Another potential challenge is, of course, the academics. I might be totally na├»ve here, but at this point I think I can handle the challenge of teaching. Undoubtedly there will be days that prove to be much more trying than I’ve anticipated. I know God will teach me patience and if the kids learn nothing else they will hopefully see the result of His sanctifying work in me. But He has given me some life experience and an education that leads me to believe we’ll be okay. I taught kids piano for several years, and have taught college now for five. Teaching someone to read admittedly seems a little daunting, but there is curriculum for that, right?! (Which I should probably be researching that instead of blogging!) For all my lack of early-childhood-education knowledge, however, is the real benefit of knowing what my kids are supposed to be learning and reinforcing that in everyday life. Once I figured out that Alyssa was learning about money in school we could count coins together waiting for our food at In-N-Out. When we discovered she was a little wiz at decoding but not as strong in comprehension, we could focus on asking her questions about what she’d read instead of just letting her plow through. If I become her primary teacher, I’ll know things like this immediately and first hand. We’ll be able to spend extra time on the areas in which our kids struggle, as well as challenge them in the subjects in which they thrive, instead of just teaching to the middle. I mean this as no indictment of teachers in general or Alyssa’s teachers in particular. We have loved both of Alyssa’s teachers thus far and firmly believe that the majority of teachers do the best possible job within the many constraints of the system. However, we would love to be able to give our kids more personalized instruction, supplemented by experiences outside of the classroom, and rooted in a biblical way of looking at life.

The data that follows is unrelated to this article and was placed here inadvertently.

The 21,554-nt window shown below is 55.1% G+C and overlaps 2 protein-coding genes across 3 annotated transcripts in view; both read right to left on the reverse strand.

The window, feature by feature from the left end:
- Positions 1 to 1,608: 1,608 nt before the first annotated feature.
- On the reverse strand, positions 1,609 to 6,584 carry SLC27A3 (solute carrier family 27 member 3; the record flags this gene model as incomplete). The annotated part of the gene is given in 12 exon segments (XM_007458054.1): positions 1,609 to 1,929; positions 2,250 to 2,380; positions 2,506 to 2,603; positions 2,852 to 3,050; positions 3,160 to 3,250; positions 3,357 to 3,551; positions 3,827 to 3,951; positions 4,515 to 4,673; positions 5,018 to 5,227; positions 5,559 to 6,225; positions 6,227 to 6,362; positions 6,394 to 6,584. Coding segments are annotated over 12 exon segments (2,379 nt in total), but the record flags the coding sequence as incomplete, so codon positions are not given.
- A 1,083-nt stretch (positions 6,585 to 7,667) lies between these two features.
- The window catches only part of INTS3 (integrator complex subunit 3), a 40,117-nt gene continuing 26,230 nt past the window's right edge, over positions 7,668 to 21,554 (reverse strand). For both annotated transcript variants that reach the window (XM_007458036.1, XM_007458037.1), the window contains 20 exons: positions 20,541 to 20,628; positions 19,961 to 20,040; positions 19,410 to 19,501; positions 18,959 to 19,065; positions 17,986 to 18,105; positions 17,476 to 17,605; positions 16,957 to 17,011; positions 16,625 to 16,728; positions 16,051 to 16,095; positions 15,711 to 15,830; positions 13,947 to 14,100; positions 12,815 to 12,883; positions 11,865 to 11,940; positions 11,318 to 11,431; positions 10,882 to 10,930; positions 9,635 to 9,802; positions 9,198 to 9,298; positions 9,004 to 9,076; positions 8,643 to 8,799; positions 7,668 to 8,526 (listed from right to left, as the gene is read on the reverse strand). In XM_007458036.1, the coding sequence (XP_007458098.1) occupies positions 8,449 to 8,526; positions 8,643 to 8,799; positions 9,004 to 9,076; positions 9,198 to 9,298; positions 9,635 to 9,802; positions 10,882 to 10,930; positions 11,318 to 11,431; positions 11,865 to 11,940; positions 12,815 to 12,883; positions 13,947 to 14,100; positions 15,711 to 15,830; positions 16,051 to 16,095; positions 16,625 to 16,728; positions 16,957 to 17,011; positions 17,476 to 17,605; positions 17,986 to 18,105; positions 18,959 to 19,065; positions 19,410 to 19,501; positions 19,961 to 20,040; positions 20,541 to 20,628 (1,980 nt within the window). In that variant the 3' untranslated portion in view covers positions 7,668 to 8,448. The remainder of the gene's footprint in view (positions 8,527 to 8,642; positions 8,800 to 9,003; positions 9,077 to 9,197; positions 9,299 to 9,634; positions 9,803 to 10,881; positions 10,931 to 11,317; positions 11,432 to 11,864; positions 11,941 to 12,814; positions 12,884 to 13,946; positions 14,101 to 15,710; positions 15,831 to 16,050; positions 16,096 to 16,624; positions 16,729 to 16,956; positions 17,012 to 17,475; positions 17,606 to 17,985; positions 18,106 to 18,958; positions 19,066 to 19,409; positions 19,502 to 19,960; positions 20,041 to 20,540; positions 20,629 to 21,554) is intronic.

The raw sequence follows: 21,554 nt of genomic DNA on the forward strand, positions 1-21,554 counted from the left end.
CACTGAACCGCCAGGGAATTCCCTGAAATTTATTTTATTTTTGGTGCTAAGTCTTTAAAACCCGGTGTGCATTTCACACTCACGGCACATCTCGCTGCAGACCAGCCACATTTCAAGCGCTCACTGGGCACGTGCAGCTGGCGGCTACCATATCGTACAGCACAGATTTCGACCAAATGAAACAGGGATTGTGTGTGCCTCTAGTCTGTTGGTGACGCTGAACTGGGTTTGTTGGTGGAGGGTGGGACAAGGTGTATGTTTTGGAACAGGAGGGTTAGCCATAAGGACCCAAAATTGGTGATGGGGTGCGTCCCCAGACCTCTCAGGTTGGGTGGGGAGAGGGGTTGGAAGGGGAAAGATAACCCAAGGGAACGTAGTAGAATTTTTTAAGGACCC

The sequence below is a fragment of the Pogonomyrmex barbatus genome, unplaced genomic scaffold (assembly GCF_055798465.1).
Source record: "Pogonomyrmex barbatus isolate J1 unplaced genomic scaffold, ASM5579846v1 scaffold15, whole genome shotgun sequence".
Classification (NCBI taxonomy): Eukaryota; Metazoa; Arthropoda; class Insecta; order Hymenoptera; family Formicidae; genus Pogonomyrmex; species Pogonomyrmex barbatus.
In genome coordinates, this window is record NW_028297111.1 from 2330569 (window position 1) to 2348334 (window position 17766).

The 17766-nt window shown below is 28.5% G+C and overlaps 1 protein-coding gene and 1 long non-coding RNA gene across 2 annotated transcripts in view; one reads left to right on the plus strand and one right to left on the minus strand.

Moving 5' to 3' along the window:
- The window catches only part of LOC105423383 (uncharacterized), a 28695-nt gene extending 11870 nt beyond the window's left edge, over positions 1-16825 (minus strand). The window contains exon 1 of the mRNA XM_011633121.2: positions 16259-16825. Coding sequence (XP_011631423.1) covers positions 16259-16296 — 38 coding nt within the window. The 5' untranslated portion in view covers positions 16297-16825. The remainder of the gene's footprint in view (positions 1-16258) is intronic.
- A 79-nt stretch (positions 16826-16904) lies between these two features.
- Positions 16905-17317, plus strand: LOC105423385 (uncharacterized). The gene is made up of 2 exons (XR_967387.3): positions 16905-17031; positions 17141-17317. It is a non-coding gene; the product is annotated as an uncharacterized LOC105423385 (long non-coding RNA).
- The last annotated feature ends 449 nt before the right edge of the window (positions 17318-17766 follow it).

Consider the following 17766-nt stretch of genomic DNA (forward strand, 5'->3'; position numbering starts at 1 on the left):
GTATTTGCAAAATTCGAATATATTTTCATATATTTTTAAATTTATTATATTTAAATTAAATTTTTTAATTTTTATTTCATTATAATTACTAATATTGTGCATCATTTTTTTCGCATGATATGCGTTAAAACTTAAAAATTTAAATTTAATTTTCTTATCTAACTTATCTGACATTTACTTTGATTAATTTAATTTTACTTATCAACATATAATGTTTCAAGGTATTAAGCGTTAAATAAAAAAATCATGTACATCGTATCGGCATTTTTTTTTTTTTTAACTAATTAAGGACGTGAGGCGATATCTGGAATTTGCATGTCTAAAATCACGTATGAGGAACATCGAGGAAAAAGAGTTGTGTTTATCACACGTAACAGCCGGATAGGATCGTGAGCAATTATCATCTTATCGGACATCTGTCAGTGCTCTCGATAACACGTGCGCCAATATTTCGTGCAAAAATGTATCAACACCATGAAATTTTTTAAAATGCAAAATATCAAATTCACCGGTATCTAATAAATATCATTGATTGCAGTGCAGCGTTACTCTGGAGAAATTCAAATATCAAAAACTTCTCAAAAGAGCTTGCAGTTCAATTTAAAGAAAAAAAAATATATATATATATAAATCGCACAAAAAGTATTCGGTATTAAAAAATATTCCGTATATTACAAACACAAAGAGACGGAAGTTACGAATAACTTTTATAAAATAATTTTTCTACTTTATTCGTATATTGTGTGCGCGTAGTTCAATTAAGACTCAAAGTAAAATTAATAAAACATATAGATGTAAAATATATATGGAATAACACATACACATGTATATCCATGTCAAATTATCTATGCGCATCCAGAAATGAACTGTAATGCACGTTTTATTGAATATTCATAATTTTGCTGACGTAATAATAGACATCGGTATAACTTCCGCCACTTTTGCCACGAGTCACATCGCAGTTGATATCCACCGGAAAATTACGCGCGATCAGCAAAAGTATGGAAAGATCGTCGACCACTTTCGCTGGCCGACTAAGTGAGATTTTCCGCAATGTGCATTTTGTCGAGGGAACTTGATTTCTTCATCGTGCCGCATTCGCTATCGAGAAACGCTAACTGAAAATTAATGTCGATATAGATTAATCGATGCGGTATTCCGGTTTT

With all of my defenses here, which is by no means a comprehensive or even convincing list, I do want to reiterate that we know this is not a perfect solution. If it were we wouldn’t have struggled over our decision for as long as we have. Public school isn’t perfect, private school isn’t perfect, and even the best homeschooling isn’t perfect. There are pros and cons to each, and our list of pros and cons will certainly be different at this time next year. We’ve prayed about it, talked about it, discussed it with other parents from both sides of the fence, found support from both of our families, and ultimately determined that this is the best choice for our family at this time. We think it will be fun, we know it will be hard, but we’re really looking forward to have our three favorite little faces here all day every day, at home, with us.